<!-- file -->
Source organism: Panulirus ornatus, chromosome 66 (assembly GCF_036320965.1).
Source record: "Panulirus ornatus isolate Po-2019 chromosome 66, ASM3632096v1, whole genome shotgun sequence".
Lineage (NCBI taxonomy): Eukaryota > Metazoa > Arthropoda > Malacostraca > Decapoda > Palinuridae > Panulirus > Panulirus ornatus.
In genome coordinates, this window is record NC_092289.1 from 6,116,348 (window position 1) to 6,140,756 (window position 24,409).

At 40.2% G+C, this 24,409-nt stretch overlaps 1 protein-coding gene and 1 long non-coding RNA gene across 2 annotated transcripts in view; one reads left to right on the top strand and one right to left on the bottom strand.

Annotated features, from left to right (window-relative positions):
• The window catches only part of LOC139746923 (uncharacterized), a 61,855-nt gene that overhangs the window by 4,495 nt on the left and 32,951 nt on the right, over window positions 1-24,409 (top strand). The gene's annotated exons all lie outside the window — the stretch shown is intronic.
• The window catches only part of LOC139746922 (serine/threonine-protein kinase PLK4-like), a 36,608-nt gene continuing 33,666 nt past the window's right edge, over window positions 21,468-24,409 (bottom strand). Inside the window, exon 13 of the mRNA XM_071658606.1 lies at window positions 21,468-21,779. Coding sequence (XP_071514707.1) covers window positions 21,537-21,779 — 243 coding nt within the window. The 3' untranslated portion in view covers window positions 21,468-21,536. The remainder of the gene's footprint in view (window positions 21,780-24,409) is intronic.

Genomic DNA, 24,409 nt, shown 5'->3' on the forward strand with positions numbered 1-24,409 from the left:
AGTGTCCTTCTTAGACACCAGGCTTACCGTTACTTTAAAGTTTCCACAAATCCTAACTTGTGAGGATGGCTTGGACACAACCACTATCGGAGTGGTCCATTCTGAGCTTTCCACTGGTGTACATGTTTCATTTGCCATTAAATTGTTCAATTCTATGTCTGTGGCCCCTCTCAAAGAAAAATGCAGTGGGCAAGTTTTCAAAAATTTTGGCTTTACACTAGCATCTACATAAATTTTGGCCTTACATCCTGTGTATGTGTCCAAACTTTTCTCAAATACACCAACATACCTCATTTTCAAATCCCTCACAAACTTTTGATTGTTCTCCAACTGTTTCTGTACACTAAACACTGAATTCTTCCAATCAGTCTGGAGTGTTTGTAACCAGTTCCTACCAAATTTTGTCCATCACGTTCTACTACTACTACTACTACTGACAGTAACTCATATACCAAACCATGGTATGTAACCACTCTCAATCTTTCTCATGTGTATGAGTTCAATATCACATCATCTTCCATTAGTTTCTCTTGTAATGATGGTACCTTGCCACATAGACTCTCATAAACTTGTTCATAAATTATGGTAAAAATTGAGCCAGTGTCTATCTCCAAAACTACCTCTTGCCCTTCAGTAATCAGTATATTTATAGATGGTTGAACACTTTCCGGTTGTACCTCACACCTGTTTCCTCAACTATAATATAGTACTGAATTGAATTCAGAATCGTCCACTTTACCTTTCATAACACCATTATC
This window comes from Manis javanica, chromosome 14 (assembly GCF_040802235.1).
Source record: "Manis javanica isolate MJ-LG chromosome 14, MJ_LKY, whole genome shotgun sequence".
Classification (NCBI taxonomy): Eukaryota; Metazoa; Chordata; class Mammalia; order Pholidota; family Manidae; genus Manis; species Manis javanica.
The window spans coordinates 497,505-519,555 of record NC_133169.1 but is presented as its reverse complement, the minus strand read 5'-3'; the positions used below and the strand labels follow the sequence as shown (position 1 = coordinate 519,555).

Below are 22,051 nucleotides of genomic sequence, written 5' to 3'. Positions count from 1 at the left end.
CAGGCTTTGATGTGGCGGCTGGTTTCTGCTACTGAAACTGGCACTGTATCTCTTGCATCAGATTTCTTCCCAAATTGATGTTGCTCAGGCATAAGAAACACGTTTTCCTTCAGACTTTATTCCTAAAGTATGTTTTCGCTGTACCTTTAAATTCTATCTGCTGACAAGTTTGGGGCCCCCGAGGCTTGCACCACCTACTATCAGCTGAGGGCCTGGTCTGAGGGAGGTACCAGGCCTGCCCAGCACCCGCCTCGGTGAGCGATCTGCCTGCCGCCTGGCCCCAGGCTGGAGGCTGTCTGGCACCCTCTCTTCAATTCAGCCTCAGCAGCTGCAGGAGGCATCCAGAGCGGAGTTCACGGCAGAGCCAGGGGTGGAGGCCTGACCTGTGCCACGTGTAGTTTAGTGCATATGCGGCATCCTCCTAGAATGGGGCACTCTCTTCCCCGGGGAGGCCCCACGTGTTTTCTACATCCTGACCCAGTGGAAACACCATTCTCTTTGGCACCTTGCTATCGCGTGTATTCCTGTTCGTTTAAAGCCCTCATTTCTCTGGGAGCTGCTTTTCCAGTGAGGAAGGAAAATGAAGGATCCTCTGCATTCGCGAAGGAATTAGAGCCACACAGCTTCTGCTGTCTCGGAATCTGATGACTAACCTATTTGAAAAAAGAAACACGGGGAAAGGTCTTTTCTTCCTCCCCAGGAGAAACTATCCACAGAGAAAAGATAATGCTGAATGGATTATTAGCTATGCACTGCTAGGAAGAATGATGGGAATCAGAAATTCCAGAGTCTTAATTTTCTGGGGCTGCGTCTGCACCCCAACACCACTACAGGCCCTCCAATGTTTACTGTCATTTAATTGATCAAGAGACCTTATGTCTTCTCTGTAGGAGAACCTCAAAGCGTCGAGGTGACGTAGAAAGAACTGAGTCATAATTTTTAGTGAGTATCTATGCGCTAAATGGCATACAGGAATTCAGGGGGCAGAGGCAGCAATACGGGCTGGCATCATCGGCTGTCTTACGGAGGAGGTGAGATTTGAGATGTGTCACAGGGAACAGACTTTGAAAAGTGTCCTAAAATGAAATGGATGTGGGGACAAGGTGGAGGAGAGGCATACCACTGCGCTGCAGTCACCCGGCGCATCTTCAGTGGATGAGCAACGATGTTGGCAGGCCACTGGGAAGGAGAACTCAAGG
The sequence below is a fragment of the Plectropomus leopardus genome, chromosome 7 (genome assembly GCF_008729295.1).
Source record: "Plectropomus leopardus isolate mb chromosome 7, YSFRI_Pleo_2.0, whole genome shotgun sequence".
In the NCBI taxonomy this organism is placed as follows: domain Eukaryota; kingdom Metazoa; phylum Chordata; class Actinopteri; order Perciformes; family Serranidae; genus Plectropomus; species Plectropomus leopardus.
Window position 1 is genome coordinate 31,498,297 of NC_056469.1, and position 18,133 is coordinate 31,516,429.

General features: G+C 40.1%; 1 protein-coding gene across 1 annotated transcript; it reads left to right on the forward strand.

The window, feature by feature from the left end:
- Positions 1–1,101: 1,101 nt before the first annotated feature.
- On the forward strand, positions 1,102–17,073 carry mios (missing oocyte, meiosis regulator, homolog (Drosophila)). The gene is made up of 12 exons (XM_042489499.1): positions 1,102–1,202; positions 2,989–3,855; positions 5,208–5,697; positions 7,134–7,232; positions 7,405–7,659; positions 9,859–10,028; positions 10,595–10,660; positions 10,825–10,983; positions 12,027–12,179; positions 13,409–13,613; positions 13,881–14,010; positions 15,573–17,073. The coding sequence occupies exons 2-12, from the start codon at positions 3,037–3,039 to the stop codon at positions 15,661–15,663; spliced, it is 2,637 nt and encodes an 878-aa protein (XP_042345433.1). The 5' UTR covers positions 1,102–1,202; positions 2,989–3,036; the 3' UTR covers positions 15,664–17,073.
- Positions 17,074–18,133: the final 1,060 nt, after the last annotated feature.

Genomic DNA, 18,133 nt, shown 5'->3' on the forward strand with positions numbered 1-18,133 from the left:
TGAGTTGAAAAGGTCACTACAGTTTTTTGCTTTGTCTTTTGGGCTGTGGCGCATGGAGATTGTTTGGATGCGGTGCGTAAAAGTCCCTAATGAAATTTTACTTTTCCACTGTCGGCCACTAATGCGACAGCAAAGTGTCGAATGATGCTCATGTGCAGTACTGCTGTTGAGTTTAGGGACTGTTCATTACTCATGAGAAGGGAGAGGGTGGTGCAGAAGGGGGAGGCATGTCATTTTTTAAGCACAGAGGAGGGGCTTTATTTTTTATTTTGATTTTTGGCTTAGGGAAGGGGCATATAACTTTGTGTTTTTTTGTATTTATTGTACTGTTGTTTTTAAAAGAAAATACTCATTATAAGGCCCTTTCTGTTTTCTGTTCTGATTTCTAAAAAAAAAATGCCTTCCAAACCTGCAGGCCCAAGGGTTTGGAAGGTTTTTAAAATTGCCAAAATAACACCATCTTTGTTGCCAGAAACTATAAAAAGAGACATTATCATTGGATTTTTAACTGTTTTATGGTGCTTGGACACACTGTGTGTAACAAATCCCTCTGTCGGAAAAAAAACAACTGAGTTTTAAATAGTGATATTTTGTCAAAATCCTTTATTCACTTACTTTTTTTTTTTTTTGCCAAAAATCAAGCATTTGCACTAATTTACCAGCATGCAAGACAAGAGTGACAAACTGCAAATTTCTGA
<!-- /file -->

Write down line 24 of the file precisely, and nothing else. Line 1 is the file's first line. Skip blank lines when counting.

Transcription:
- On the forward strand, positions 1,102–17,073 carry mios (missing oocyte, meiosis regulator, homolog (Drosophila)). The gene is made up of 12 exons (XM_042489499.1): positions 1,102–1,202; positions 2,989–3,855; positions 5,208–5,697; positions 7,134–7,232; positions 7,405–7,659; positions 9,859–10,028; positions 10,595–10,660; positions 10,825–10,983; positions 12,027–12,179; positions 13,409–13,613; positions 13,881–14,010; positions 15,573–17,073. The coding sequence occupies exons 2-12, from the start codon at positions 3,037–3,039 to the stop codon at positions 15,661–15,663; spliced, it is 2,637 nt and encodes an 878-aa protein (XP_042345433.1). The 5' UTR covers positions 1,102–1,202; positions 2,989–3,036; the 3' UTR covers positions 15,664–17,073.